You can tell from the cannon-like exhaust pipe the concept screams performance.

Name: Fiat Abarth 2000 Scorpione

Debuted: 1969 Brussels Motor Show

Specs: Abarth 2000 Sport Spider SE chassis, inline-four 2.0-liter engine with 220 horsepower, five-speed manual gearbox, rear-wheel drive, 1,477 pounds (670 kilograms) dry weight, top speed of 175 mph (281 kph)

Why We Remember It Now:

Because the retro-futuristic concept styled by Pininfarina is still turning heads after almost half a century and it also has the performance to back up the spectacular appearance.

Created in the early days of the wedge era, the concept started off with a chassis borrowed from Abarth 2000 Sport Spider SE and then Pininfarina worked its magic to turn it into a piece of art. Notice the wraparound windshield and the absence of A-pillars creating a 180-degree cockpit view. There’s also a central pop-up headlight bar with six separate lights, while the rear end seems unfinished and hosts a glass canopy providing a spectacular view of the engine.

Speaking of which, you might be tempted to believe that with such a thrilling design, the one-off has at least an eight-cylinder engine providing the power, if not a V12. However, in reality it only has a small 2.0-liter four-cylinder Fiat engine upgraded by Abarth to deliver a healthy 220 hp (164 kW).

1969 Fiat Abarth 2000 Scorpione concept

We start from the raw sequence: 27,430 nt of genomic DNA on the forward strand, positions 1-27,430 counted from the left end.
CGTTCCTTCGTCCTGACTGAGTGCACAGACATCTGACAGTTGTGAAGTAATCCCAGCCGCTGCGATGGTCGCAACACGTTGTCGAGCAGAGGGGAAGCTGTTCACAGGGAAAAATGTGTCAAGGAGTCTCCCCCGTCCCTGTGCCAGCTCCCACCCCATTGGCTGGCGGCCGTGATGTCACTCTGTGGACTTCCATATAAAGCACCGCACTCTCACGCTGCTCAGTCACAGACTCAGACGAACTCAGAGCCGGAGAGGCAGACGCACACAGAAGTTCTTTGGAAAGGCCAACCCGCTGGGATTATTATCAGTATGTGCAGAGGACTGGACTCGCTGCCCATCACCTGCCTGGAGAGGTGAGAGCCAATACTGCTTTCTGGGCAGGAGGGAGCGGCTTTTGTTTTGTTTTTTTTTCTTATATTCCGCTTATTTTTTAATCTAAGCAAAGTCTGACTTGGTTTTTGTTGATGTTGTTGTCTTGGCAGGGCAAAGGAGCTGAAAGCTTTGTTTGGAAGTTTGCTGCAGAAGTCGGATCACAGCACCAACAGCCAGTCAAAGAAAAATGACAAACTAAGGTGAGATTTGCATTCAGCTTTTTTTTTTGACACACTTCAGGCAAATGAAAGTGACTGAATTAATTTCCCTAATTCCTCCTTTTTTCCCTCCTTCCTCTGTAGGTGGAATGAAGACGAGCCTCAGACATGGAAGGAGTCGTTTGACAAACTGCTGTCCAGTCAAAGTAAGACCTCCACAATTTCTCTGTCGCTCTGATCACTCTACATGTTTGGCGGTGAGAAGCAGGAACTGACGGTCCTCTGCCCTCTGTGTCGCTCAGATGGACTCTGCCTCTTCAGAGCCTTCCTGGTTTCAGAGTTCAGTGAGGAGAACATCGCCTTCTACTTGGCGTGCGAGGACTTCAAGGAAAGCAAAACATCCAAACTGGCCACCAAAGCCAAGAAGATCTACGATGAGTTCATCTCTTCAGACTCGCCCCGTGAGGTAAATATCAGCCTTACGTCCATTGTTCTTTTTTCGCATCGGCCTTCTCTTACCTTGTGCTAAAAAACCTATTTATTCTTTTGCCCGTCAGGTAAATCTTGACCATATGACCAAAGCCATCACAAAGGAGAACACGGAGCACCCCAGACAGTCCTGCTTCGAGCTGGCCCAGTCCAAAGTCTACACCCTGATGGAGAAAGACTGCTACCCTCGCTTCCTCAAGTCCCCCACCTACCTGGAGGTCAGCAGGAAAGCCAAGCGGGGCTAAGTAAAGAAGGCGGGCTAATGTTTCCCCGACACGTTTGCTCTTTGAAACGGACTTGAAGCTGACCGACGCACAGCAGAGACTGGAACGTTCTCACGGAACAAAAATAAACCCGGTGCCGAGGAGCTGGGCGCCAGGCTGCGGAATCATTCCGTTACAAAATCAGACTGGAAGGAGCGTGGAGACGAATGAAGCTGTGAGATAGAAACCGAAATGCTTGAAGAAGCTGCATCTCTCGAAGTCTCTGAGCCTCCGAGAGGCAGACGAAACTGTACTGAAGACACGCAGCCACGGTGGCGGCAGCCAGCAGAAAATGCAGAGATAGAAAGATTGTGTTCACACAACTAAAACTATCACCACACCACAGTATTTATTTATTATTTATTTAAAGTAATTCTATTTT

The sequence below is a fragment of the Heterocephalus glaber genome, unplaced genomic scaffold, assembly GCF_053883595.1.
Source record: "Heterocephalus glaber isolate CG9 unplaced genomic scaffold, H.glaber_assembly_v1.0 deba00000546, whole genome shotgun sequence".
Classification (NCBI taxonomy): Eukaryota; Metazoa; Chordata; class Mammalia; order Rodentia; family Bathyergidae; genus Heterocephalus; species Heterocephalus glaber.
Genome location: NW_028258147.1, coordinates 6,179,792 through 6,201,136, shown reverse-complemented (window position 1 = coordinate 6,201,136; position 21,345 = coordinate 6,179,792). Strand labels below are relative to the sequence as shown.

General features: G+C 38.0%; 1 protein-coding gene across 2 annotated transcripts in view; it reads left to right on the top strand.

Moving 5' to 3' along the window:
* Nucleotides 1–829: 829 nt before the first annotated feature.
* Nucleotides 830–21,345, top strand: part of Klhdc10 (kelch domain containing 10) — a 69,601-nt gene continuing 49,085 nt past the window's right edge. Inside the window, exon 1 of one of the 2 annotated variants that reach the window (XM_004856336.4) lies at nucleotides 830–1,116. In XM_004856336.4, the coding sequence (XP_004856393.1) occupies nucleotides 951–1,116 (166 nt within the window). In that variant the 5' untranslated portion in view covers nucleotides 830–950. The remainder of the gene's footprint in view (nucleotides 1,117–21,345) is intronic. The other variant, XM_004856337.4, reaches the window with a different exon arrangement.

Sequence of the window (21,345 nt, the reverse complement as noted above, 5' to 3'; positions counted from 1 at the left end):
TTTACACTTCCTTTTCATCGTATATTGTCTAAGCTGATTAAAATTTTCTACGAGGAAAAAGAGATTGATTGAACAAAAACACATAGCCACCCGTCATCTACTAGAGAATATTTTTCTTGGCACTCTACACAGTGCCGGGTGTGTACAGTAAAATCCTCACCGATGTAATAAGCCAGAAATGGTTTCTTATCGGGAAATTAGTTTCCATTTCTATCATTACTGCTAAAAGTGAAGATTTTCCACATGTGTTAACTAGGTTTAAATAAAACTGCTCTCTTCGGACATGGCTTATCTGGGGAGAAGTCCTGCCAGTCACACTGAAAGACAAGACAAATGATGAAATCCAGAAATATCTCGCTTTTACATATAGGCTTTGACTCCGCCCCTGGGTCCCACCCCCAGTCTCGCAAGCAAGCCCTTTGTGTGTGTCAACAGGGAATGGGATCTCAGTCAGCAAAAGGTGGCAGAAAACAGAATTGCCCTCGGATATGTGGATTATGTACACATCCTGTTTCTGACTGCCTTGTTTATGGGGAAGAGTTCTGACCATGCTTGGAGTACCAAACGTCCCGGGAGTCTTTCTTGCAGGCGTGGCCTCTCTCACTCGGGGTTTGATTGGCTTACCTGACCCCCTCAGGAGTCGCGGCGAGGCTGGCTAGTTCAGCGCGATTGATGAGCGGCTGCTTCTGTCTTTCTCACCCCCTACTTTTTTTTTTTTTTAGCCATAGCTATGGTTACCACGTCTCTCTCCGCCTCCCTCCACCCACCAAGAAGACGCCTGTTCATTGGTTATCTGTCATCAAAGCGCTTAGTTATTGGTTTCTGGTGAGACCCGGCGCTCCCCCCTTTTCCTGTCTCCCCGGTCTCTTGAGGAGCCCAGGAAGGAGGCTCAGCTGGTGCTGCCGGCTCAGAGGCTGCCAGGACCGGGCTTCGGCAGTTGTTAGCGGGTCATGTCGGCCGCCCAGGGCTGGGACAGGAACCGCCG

By now you are probably thinking the four-banger does not do the concept’s supercar-like design justice, but for a vehicle built in the late 1960s, it actually generates plenty of punch. Keep in mind the Fiat Abarth 2000 Scorpione has a dry weight of just 1,477 lbs (670 kg), so it doesn’t need to be extremely powerful in order to be seriously fast. While details about the sprint time were never released, Abarth did say the low-slung concept was able to max out at a respectable 175 mph (281 kph), although that might have been a theoretical top speed.

Unlike some of the other concepts we’ve talked about in past weeks, the Fiat Abarth 2000 Scorpione was, and probably still is, fully functional. It made an appearance a couple of years ago at the Concorso d'Eleganza Villa d'Este where the gathered audience was stunned not just by its amazing design, but also by the brutal sound coming out of that massive exhaust looking like a tank’s turret.

Japanese architect Shiro Kosaka owns the car nowadays, and he was able to buy it from Fiat only after agreeing to open a museum. That he did in 1992 and since then the concept has been on display at the Gallery Abarth near Yamanaka Lake in Japan.

 

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